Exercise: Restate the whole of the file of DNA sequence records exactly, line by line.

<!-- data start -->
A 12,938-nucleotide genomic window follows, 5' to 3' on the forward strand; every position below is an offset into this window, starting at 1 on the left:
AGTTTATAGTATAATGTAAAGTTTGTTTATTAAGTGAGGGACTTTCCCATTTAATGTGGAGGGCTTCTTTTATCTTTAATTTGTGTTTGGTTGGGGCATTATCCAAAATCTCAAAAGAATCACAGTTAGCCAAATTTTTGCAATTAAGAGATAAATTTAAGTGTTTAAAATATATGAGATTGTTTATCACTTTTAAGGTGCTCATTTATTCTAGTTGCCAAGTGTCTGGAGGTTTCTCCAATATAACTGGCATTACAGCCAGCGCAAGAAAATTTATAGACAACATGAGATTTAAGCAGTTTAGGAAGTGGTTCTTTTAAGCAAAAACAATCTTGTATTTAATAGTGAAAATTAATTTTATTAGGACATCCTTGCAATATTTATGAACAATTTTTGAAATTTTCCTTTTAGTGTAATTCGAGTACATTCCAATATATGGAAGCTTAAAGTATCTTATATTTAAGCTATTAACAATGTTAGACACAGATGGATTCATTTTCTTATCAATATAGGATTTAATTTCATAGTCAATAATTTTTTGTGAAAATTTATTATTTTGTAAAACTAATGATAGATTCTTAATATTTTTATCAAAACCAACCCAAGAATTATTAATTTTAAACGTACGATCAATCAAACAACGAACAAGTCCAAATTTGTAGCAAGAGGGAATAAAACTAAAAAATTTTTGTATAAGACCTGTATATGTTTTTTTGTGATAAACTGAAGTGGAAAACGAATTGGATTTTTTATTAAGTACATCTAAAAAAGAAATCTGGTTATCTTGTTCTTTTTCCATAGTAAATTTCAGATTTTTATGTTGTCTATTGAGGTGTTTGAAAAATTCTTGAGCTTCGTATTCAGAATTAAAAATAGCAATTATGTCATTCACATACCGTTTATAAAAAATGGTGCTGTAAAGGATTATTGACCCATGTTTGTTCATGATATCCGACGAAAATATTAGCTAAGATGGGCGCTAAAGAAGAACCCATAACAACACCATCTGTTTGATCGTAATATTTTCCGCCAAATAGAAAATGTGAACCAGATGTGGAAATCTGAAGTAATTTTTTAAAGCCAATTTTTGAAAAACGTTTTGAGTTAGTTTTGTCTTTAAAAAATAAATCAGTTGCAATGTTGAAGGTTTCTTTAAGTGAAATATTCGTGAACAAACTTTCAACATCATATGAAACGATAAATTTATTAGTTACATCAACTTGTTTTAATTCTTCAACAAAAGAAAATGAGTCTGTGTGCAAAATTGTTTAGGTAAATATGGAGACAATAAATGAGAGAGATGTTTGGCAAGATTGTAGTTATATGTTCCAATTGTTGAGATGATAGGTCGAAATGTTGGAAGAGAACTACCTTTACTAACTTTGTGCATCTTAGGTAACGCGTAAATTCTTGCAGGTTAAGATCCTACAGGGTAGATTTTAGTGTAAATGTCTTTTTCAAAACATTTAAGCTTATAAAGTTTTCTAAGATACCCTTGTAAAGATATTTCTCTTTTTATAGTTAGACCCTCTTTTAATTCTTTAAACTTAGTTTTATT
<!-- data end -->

A 12,938-nucleotide genomic window follows, 5' to 3' on the forward strand; every position below is an offset into this window, starting at 1 on the left:
AGTTTATAGTATAATGTAAAGTTTGTTTATTAAGTGAGGGACTTTCCCATTTAATGTGGAGGGCTTCTTTTATCTTTAATTTGTGTTTGGTTGGGGCATTATCCAAAATCTCAAAAGAATCACAGTTAGCCAAATTTTTGCAATTAAGAGATAAATTTAAGTGTTTAAAATATATGAGATTGTTTATCACTTTTAAGGTGCTCATTTATTCTAGTTGCCAAGTGTCTGGAGGTTTCTCCAATATAACTGGCATTACAGCCAGCGCAAGAAAATTTATAGACAACATGAGATTTAAGCAGTTTAGGAAGTGGTTCTTTTAAGCAAAAACAATCTTGTATTTAATAGTGAAAATTAATTTTATTAGGACATCCTTGCAATATTTATGAACAATTTTTGAAATTTTCCTTTTAGTGTAATTCGAGTACATTCCAATATATGGAAGCTTAAAGTATCTTATATTTAAGCTATTAACAATGTTAGACACAGATGGATTCATTTTCTTATCAATATAGGATTTAATTTCATAGTCAATAATTTTTTGTGAAAATTTATTATTTTGTAAAACTAATGATAGATTCTTAATATTTTTATCAAAACCAACCCAAGAATTATTAATTTTAAACGTACGATCAATCAAACAACGAACAAGTCCAAATTTGTAGCAAGAGGGAATAAAACTAAAAAATTTTTGTATAAGACCTGTATATGTTTTTTTGTGATAAACTGAAGTGGAAAACGAATTGGATTTTTTATTAAGTACATCTAAAAAAGAAATCTGGTTATCTTGTTCTTTTTCCATAGTAAATTTCAGATTTTTATGTTGTCTATTGAGGTGTTTGAAAAATTCTTGAGCTTCGTATTCAGAATTAAAAATAGCAATTATGTCATTCACATACCGTTTATAAAAAATGGTGCTGTAAAGGATTATTGACCCATGTTTGTTCATGATATCCGACGAAAATATTAGCTAAGATGGGCGCTAAAGAAGAACCCATAACAACACCATCTGTTTGATCGTAATATTTTCCGCCAAATAGAAAATGTGAACCAGATGTGGAAATCTGAAGTAATTTTTTAAAGCCAATTTTTGAAAAACGTTTTGAGTTAGTTTTGTCTTTAAAAAATAAATCAGTTGCAATGTTGAAGGTTTCTTTAAGTGAAATATTCGTGAACAAACTTTCAACATCATATGAAACGATAAATTTATTAGTTACATCAACTTGTTTTAATTCTTCAACAAAAGAAAATGAGTCTGTGTGCAAAATTGTTTAGGTAAATATGGAGACAATAAATGAGAGAGATGTTTGGCAAGATTGTAGTTATATGTTCCAATTGTTGAGATGATAGGTCGAAATGTTGGAAGAGAACTACCTTTACTAACTTTGTGCATCTTAGGTAACGCGTAAATTCTTGCAGGTTAAGATCCTACAGGGTAGATTTTAGTGTAAATGTCTTTTTCAAAACATTTAAGCTTATAAAGTTTTCTAAGATACCCTTGTAAAGATATTTCTCTTTTTATAGTTAGACCCTCTTTTAATTCTTTAAACTTAGTTTTATT